Identifying and trading the wedge chart pattern helps traders to spot trend reversals or trend continuation. They also allow us to anticipate a price profit target as well as new support or resistance areas.
To begin with, let's take a look at the Falling Wedge. This chart pattern is similar in appearance to the symmetrical triangle, in that it has two lines converging towards the apex. Unlike the symmetrical triangle however, falling wedge patterns have both trend lines descending.
In above chart we see both support and resistance lines converging toward each other. You will also notice that as the price action moves further into the wedge, the range of price movement between support and resistance is constantly reduced.
As the constriction takes hold, it no longer becomes profitable for directional traders to enter directional positions within this pattern.
Another typical feature of wedge chart patterns is, that the further the price action drives into the apex, the more the trading volume for the stock will begin to decline. Before this happens however, it's not uncommon to have previously identified the price action as a channel.
A good channel pattern can be traded both upwards and downwards but as the saying goes "all good things must come to an end". If you're well into the channel - and particularly if it has formed 5 or more 'waves' in true Elliott Wave fashion, then you may notice that the peaks and troughs are now converging together.
This is a warning sign that at some point in the near future, the channel will either continue, or more likely, break down.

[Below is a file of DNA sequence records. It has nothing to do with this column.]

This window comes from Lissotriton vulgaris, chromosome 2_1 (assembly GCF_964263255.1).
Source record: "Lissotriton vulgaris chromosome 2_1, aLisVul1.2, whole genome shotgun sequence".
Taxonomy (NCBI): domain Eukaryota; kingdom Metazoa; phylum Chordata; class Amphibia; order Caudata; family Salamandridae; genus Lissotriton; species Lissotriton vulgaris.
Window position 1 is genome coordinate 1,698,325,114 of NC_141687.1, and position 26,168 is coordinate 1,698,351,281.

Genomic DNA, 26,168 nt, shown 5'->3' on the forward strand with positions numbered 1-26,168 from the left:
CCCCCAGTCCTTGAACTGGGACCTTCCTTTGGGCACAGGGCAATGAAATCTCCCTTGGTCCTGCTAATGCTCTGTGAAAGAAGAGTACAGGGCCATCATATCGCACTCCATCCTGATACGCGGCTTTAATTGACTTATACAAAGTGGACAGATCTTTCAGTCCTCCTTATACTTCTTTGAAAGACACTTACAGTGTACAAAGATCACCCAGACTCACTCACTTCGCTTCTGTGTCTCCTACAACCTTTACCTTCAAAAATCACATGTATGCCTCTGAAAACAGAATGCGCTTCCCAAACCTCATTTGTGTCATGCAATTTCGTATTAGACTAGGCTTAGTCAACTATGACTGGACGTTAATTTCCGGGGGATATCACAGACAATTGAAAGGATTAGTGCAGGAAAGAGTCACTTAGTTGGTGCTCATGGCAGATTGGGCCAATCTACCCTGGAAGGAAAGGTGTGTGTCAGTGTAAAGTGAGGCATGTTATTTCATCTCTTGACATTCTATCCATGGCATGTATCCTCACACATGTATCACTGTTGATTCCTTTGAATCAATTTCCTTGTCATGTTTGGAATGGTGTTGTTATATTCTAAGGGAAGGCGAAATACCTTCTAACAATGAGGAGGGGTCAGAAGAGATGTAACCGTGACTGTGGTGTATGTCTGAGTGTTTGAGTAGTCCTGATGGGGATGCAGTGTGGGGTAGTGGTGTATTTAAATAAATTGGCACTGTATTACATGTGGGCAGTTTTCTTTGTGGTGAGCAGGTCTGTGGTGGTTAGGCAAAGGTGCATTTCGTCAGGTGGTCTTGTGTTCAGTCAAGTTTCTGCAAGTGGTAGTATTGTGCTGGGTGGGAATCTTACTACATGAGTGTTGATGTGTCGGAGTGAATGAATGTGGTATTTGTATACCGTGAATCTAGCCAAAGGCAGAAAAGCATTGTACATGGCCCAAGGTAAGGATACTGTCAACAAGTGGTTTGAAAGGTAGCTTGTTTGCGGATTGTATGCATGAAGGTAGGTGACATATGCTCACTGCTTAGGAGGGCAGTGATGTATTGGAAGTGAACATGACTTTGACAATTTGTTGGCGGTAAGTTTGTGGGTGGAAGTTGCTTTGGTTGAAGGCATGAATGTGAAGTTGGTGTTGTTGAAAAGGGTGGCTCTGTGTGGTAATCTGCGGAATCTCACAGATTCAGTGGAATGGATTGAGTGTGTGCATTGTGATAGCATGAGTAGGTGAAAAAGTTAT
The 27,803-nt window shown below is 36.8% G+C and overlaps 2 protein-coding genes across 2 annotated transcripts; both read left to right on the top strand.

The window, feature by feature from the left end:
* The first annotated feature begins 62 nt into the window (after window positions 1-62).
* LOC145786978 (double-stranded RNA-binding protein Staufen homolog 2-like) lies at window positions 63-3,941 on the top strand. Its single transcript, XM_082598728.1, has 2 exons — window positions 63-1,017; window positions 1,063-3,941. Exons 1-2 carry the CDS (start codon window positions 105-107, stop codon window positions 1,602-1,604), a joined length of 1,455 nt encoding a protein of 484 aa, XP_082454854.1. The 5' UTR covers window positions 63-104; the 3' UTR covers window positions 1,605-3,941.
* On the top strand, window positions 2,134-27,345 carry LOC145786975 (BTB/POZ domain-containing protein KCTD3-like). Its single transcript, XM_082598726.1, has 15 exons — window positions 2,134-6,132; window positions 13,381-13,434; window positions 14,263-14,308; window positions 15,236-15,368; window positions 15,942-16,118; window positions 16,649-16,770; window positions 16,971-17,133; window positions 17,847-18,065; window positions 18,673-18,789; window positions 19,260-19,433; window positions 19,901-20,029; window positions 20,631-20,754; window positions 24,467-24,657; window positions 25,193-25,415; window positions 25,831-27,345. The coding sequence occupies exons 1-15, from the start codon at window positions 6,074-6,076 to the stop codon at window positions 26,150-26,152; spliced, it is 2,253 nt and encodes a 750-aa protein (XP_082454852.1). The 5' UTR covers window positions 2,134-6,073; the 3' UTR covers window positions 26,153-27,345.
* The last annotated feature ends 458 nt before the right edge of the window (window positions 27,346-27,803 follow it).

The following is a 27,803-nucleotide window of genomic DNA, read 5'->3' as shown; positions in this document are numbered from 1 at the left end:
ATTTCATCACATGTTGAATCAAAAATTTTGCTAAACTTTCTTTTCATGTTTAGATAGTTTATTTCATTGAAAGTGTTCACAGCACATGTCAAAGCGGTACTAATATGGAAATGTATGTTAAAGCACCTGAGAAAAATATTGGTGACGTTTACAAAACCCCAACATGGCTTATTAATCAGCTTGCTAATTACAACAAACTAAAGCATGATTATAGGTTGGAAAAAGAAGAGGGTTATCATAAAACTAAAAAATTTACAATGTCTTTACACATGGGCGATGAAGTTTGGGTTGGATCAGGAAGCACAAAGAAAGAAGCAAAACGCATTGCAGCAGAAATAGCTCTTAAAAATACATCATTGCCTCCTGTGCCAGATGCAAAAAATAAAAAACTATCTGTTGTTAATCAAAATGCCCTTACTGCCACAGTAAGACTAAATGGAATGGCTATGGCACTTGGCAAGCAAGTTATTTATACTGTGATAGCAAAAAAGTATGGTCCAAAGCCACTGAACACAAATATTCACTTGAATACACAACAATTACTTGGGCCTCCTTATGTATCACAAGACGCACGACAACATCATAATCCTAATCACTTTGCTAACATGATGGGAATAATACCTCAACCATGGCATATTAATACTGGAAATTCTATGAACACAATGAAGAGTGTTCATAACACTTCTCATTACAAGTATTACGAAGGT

When we have a falling wedge chart pattern, the falls of the share price when bouncing off the upper trend line will offer better option trading opportunities for a while because they are in harmony with the overall trend, while the upward price action will see increasingly less probability of success because the overall momentum of the price action is still downwards.
Looking at the image above, you'll notice the trading area indicated by red dots will typically have higher volume and consequently, trading put options or short selling will be more profitable.
Trading in the opposite direction, indicated by the green dots, will usually have a reduced level of volume. This is primarily due to the well known fact that a falling share price will have less volume on the pull backs and more on the runs.
The only time you are likely to notice an increase in volume for the upward price action, is when a breakout is in preparation. Falling wedge patterns have a habit of breaking out in an upwards direction and increased volume on the up-swings is our warning signal.
It has been put this way: "A wedge has a habit of breaking out towards the steeper side". When examining this statement it is apparent that the "steeper side" for a falling wedge chart pattern is the upper side, or resistance line. In our first image above, the price action did exactly that - it broke out to the upside.